> improvements," he said. "We have to give it time for the habitat to
> rebuild."
> 	Eleven populations of protected slamon or steelhead spawn in
Oregon
> waters or pass through Oregon on their way to and from spawning
grounds.
> Although salmon and steelhead stocks throughout the Western United
States
> are generally declining, bioloigsts see some reasons for optimism in
> Oregon.
> 	For one thing, the federal government issued rules this month
> protecting West Coast steelhead and is expected to issue rules in
January
> protecting chinook. In addition, Oregon has developed its own plan for
> restoring salmon and steelhead, and some cities such as Portland also
are
> creating programs.
> 	"Recovery is going to take a long time, with a lot of effort by
a
> lot of people," said Robert Bayley, a fisheries biologists. "But we
can
> start looking at the situation with guarded optimism becuase of the
tools
> wer have coming into play."
>
> SIDEBAR: Endangered and Threatened Species
> 	Oregon ranks fifth among the 50 states for the number of species
> listed as threatened or endangered, with 50 plants and animals
designated
> under the federal Endangered Species Act.
>
> OREGON SPECIES
> Birds
> 	Endangered:	1. Short-tailed albatross
> 			2. Brown pelican
> 	Threatened:	3. Bald eagle
> 			4. Aleutian Canada goose
> 			5. Marbled murrelet
> 			6. Northern spotted owl
> 			7. Western snowy plover
> Fish
> 	Engandered:	8. Borax Lake chub
> 			9. Snake River sockeye
> 			10. Oregon chub
> 			11. Lost River sucker
> 			12. Shortnose sucker
> 	Threatened:	13. Hutton tui chub
> 			14. Foskett speckled dace
> 			15. Spring/summer Snake River chinook
> 			16. Upper Willamette River chinook
> 			17. Lower Columbia River chinook
> 			18. Fall Snake River chinook
> 			19. Columbia River chum
> 			20. Coastal coho
> 			21. Snake River steelhead
> 			22. Lower Columbia River steelhead
> 			23. Upper Willamette River steelhead
> 			24. Middle Columbia River steelhead
> 			25. Warner sucker
> 			26. Bull trout
> 			27. Lahontan cutthroat trout
> Insects
> 	Endangered:	28. Fender's blue butterfly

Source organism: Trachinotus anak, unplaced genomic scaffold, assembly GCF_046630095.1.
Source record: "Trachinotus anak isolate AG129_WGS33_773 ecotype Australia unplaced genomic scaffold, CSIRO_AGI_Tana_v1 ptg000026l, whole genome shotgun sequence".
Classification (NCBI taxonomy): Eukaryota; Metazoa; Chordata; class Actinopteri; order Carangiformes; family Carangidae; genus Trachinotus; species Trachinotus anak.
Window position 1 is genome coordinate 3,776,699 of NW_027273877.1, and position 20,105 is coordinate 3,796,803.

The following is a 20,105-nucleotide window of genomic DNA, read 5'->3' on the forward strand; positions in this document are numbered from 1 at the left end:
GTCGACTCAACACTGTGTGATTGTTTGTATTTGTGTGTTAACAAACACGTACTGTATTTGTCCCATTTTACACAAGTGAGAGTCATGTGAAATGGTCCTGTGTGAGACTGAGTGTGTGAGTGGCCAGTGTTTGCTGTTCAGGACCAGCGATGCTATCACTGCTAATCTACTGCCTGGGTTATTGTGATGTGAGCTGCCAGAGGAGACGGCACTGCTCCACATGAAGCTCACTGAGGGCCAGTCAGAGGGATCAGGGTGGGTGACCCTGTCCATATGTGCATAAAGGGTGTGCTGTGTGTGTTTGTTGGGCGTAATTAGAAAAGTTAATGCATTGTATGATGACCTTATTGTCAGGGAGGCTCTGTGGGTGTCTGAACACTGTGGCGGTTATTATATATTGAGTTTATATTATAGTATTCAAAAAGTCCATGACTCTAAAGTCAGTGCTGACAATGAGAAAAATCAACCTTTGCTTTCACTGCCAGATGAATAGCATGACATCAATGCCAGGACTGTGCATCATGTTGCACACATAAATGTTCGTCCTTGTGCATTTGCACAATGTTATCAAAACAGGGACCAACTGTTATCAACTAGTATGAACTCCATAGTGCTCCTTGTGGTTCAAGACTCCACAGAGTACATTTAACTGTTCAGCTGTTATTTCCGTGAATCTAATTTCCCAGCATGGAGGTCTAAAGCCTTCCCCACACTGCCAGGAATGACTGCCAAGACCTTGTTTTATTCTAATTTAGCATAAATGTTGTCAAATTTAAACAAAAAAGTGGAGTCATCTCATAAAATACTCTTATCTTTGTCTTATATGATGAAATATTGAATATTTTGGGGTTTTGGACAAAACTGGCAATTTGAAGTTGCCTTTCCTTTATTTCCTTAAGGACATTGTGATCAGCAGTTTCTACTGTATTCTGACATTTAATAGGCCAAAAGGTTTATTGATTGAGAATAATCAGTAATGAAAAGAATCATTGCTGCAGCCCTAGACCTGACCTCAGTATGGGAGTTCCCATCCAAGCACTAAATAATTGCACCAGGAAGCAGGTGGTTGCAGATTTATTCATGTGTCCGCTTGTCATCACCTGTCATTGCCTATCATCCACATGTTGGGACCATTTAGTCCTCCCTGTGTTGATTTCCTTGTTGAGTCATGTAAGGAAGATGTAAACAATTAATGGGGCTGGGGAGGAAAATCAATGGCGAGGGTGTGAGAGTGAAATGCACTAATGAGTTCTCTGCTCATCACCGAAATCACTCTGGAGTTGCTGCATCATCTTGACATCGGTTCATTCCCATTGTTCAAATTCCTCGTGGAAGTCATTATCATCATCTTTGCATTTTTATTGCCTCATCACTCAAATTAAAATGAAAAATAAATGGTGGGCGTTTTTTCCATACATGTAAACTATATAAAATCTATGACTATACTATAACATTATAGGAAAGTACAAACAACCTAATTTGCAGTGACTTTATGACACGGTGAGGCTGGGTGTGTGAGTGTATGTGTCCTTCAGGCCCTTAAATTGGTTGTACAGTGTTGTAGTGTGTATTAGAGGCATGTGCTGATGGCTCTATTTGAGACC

> 	Threatened:	29. Oregon silverspot butterfly
> Crustaceans
> 	Threatened:	30. Vernal pool fairy shrimp
> Reptiles
> 	Endangered:	31. Leatherback sea turtle
> 	Threatened:	32. Green sea turtle
> 			33. Loggerhead sea turtle
> Mammals
> 	Endangered:	34. Columbian white-tailed deer
> 	Threatened:	35. Canada lynx
> 			36. Steller sea lion
> Plants
> 	Endangered:	37. Marsh sandwort
> 			38. Applegate's milk-vetch
> 			39. Bradshaw's lomatium
> 			40. Rough popcornflower
> 			41. Malheur wire-lettuce
> 			42. Western lily
> 			43. Willamette daisy
> 			44. Gentner's fritillaria
> 	Threatened:	45. Golden paintbrush
> 			46. Water howellia
> 			47. Kincaid's lupine
> 			48. MacFarlene's four-o'clock
> 			49. Nelson's checker-mallow
> 			50. Howell's spectacular thelypody
>
> NUMBER OF SPECIES ON ENDANGERED SPECIES LIST
>
> Alaska		12
> Washington		38
> Oregon		50
> California		288
> Idaho			24
> Nevada		34
> Montana		16
> Wyoming		16
> Utah		43
> Arizona		56
> Colorado		32
> New Mexico		41
> North Dakota	9
> South Dakota	11
> Nebraska		12
> Kansas		15
> Oklahoma		17
> Texas			82
> Minnesota		13
> Iowa			13
> Missouri		24
> Arkansas		27
> Louisiana		28
> Wisconsin		16
> Illinois		25
> Mississippi	41
> Michigan		22
> Indiana		25
> Ohio			24
> Kentucky		42
> Tennessee		90
> Mississippi	41
> Alabama		107
> Maine			13
> New Hampshire	12
> Vermont		8
> Massachusetts	23
> Rhode Island	16
> New York	25
> Pennsylvania	17
> Connecticut	18
> New Jersey		21
> D.C.			3
> Delaware		19
> Maryland		26
> Virginia		63
> West Virginia	20
> North Carolina	61
> South Carolina	41
> Georgia		65
> Florida		111
>
> COMMENT BY POSTER: Considering the interest in Endangered Species and
> their habitat requirements, plus the upsurge in camping and outdoor
> recreation, it seems possible that private recreational/forest/animal
> preserves could be created to allow for public viewing of endangered
> species and a means of expediting their return to non-endangered
health.
> Just a thought.
>
> Daniel B. Wheeler
> www.oregonwhitetruffles.com
>
> Sent via Deja.com http://www.deja.com/
> Before you buy.
>